Only Renoir has managed to express on film the most elevated notion of naturalism, examining this world from a perspective that is dark, cruel but objective, before going on to achieve the serenity of the work of his old age. With him, one has no qualms about using superlatives: La Règle du jeu is quite simply the greatest French film by the greatest of French directors--Olivier Père
FW Murnau, 1927 (93 votes)
When F.W. Murnau left Germany for America in 1926, did cinema foresee what was coming? Did it sense that change was around the corner - that now was the time to fill up on fantasy, delirium and spectacle before talking actors wrenched the art form closer to reality? Many things make this film more than just a morality tale about temptation and lust, a fable about a young husband so crazy with desire for a city girl that he contemplates drowning his wife, an elemental but sweet story of a husband and wife rediscovering their love for each other. Sunrise was an example - perhaps never again repeated on the same scale - of unfettered imagination and the clout of the studio system working together rather than at cross purposes--Isabel Stevens
Stanley Kubrick, 1968 (90 votes)
2001: A Space Odyssey is a stand-along monument, a great visionary leap, unsurpassed in its vision of man and the universe. It was a statement that came at a time which now looks something like the peak of humanity's technological optimism--Roger Ebert
John Ford, 1956 (78 votes)
Do the fluctuations in popularity of John Ford's intimate revenge epic - no appearance in either critics' or directors' top tens in 2002, but fifth in the 1992 critics' poll - reflect the shifts in popularity of the western? It could be a case of this being a western for people who don't much care for them, but I suspect it's more to do with John Ford's stock having risen higher than ever this past decade and the citing of his influence in the unlikeliest of places in recent cinema--Kieron Corless
Dziga Vertov, 1939 (68 votes)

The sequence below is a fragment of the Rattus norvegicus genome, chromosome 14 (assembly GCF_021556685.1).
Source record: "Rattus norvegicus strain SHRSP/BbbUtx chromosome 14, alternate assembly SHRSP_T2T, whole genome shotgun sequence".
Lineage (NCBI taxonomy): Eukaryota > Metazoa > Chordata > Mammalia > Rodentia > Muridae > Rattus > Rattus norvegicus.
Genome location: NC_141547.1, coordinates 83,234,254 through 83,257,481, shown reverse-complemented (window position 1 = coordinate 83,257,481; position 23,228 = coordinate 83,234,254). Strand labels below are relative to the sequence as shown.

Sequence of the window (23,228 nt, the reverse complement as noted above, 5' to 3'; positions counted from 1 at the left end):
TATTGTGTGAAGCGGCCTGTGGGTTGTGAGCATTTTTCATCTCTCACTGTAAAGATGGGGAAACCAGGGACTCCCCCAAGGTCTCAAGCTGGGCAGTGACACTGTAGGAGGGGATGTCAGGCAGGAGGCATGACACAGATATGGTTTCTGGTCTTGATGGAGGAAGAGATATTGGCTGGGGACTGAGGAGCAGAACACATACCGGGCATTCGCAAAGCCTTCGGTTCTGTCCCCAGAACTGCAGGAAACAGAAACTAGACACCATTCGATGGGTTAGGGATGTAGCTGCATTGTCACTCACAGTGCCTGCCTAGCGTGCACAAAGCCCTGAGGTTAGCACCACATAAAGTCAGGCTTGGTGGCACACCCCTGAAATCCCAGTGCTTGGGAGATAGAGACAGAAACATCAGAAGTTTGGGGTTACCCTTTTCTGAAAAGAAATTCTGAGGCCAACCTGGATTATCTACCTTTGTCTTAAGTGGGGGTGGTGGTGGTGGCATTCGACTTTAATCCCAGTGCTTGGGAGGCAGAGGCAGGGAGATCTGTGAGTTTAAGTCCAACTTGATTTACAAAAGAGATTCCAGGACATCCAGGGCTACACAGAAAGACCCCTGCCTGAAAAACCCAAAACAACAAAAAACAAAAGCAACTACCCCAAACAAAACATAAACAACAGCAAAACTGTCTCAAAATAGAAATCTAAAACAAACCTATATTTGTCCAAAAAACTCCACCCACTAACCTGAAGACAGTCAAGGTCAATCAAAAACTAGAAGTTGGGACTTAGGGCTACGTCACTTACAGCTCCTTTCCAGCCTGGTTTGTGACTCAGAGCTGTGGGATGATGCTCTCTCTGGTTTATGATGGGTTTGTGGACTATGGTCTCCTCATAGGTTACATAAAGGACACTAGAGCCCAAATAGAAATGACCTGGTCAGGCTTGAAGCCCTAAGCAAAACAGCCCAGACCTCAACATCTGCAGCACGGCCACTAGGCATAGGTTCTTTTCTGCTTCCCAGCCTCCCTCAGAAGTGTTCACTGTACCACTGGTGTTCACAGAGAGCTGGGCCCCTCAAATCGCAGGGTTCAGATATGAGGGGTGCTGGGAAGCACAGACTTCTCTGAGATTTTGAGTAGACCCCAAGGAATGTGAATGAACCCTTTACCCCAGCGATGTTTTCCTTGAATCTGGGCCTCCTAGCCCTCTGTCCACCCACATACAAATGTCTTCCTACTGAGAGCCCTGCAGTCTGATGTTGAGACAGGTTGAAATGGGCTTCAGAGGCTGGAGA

Is Dziga Vertov's cine-city symphony a film whose time has finally come? Ranked only no. 27 in our last critics' poll, it now displaces Eisenstein's erstwhile perennial Battleship Potemkin as the Constructivist Soviet silent of choice. Like Eisenstein's warhorse, it's an agit-experiment that sees montage as the means to a revolutionary consciousness; but rather than proceeding through fable and illusion, it's explicitly engaged both with recording the modern urban everyday (which makes it the top documentary in our poll) and with its representation back to its participant-subjects (thus the top meta-movie)--Nick Bradshaw
Carl Dreyer, 1927 (65 votes)
Joan was and remains an unassailable giant of early cinema, a transcendental film comprising tears, fire and madness that relies on extreme close-ups of the human face. Over the years it has often been a difficult film to see, but even during its lost years Joan has remained embedded in the critical consciousness, thanks to the strength of its early reception, the striking stills that appeared in film books, its presence in Godard's Vivre sa vie and recently a series of unforgettable live screenings. In 2010 it was designated the most influential film of all time in the Toronto International Film Festival's 'Essential 100' list, where Jonathan Rosenbaum described it as "the pinnacle of silent cinema - and perhaps of the cinema itself"--Jane Giles
Federico Fellini, 1963 (64 votes)
This article has been presented in full, unless you wishto
see the movie trailer for "Vertigo", there is no need to
visit my blog. However, a complimentary hit and maybe
a comment if you so desire would not be looked down upon.
space or two
“846 critics and 358 film directors all voted”
That’s all I needed to read.
Neither of them is on my list of good movies.
Yentl should have made the top 5. /s
And how is Apocalypse Now higher on the list? These people are on drugs.